Everything to know about 2022’s Perseid Meteor Shower, including when it peaks and how to watch

Everything to know about 2022’s Perseid Meteor Shower, including when it peaks and how to watch

Photo montage taken on August 13, 2021 shows the night sky during the Perseid Meteor Shower over an ecological demonstration zone in Engebei in the Kubuqi Desert, north of China's Inner Mongolia Autonomous Region.

Photo montage taken on August 13, 2021 shows the night sky during the Perseid Meteor Shower over an ecological demonstration zone in Engebei in the Kubuqi Desert, north of China’s Inner Mongolia Autonomous Region.

Ren Junchuan/Xinhua via Getty

Greetings Earthlings!

It’s time to look skyward again because the Perseid meteor shower is upon us, which according to NASA is considered “the best meteor shower of the year.”

Not only do the shooting stars produce about 50 to 100 meteors an hour, but the super-fast, bright balls leave “wakes” of light and color in their wake as they streak across Earth’s atmosphere.

The Perseids are also known for their fireballs, which make the stars appear brighter and faster compared to the average meteor shower due to its diversion from larger particles of cometary material.

RELATED: Amazing photos of July’s Buck Moon taken from around the world

Like all meteor showers, the burning stars originate from their parent comet – and for the Perseids, that would be comet Swift-Tuttle. The showers produce an incredible spectacle of stars when they reach the top.

“It’s the moment when Earth passes through the heart of the dust stream left by comet Swift-Tuttle,” said science astrophotographer and astronomer Dr. Darren Baskill Science Focus Magazine.

Here’s everything to know about the 2022 Perseid meteor shower, from when they peak to how to watch.

When does the Perseid meteor shower peak?

In this 30-second exposure, a meteor streaks across the sky during the annual Perseid meteor shower, Wednesday, Aug. 11, 2021, in Spruce Knob, West Virginia.

In this 30-second exposure, a meteor streaks across the sky during the annual Perseid meteor shower, Wednesday, Aug. 11, 2021, in Spruce Knob, West Virginia.

Bill Ingalls/ NASA via Getty

This year, the Perseid meteor shower is expected to peak at 1 a.m. local time on August 13 — but the early hours of Saturday morning aren’t your only chance to try and catch a glimpse of the stellar spectacle!

The Perseids began on July 17 and will remain active through August 24, giving stargazers more chances to see the celestial spectacle. In fact, it might be best to catch the shooting stars on a bad night because of the full Sturgeon Moon that will be in effect.

For prime views, it’s best to look up at the sky on a crystal clear night away from any light pollution so the stars can really pop.

RELATED: We tried it: Driving the new Ford Bronco in search of the Perseid Meteor Shower

When will you see the Perseid meteor shower?

n this NASA handout, a 30-second exposure of a meteor streaks across the sky during the annual Perseid meteor shower on August 12, 2016 in Spruce Knob, West Virginia.  The annual display, known as the Perseid shower because the meteors appear to radiate from the constellation Perseus in the northeastern sky, is the result of Earth's orbit passing through debris from comet Swift-Tuttle.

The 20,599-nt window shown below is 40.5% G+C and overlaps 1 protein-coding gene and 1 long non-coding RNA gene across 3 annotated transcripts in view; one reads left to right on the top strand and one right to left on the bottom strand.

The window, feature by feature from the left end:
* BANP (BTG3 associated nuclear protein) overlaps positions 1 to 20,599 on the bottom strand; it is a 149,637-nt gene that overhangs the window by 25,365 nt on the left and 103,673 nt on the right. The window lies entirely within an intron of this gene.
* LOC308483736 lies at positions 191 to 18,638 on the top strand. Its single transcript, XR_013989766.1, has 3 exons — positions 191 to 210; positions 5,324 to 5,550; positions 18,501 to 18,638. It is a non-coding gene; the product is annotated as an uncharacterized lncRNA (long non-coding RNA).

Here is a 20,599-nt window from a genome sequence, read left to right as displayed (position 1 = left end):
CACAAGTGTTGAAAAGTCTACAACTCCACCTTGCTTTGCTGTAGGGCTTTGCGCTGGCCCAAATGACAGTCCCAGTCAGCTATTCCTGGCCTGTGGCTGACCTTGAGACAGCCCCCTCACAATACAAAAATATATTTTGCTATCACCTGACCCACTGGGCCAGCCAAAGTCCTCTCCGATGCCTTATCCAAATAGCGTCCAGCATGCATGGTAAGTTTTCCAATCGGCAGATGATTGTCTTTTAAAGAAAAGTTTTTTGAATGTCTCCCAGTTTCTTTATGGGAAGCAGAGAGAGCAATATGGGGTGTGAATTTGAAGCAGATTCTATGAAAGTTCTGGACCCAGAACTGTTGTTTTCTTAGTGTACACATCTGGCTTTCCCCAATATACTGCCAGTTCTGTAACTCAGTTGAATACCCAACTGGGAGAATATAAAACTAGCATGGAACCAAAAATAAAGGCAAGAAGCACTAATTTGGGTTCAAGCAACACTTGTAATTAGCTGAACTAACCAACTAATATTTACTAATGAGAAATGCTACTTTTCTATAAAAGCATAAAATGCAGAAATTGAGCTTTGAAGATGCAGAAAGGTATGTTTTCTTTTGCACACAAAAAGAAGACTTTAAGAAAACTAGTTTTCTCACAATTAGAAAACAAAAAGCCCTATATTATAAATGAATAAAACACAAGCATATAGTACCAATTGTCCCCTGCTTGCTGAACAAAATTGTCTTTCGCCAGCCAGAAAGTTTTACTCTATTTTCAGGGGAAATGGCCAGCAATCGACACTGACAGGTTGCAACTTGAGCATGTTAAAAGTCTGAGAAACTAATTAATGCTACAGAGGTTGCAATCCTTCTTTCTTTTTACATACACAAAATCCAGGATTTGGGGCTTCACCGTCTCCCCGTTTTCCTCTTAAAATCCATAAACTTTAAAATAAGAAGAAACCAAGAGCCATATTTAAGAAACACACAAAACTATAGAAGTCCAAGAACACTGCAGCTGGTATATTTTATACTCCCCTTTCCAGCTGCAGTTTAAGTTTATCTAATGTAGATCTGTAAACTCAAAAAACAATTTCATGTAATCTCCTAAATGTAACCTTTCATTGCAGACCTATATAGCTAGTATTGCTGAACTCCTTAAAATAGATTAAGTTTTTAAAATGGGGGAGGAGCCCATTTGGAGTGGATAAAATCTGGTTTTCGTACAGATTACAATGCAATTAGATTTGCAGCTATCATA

n this NASA handout, a 30-second exposure of a meteor streaks across the sky during the annual Perseid meteor shower on August 12, 2016 in Spruce Knob, West Virginia. The annual display, known as the Perseid shower because the meteors appear to radiate from the constellation Perseus in the northeastern sky, is the result of Earth’s orbit passing through debris from comet Swift-Tuttle.

Bill Ingalls/NASA via Getty

While viewing the showers at their peak is expected to give stargazers the most meteors, EarthSky.com suggests looking up from late evening to early dawn in early August for the Perseids.

“Also be aware that the Perseids are strengthening in numbers as the late night deepens into the wee hours of the morning,” the room sale reports. “Watch for several mornings, until the waxing moon—brighter each night and up for several hours—drives you in again.”

Viewers can expect to catch a meteor “every minute or so during rush hour — and they move fast!” Baskill told Science Focus Magazine.

Where does the Perseid meteor shower appear in the sky?

The Perseid meteor shower is seen over a mountain range in Korla, Xinjiang Province, China, early August 13, 2021.

The Perseid meteor shower is seen over a mountain range in Korla, Xinjiang Province, China, early August 13, 2021.

Costfoto/Future Publishing via Getty

Like all meteor showers, they appear to shoot from their rays – the point in the sky from which the stars appear to come. Usually they fly high near their corresponding constellation. For the Perseids, that star cluster is known as the Perseus constellation, which “follows the brighter and more distinctive constellation Cassiopeia,” according to Space.com.

Before you go and invest in a star chart, meteor showers can most often be seen all over the night sky, despite appearing to radiate from their corresponding constellation.

RELATED: Everything to know about full moons in 2022

What meteor shower comes after the Perseids?

Everything to know about the Tau Herculid Meteor Shower

Everything to know about the Tau Herculid Meteor Shower

getty

Following the Perseid meteor shower are the Orionids, a moderately powerful shower that can produce a maximum of 10-20 stars, according to the American Meteor Society. They are set to start on September 26th and remain active until November 22nd. The Orionids are expected to peak between the late evening of October 20 and the early morning of October 21.

Leave a Reply

Your email address will not be published.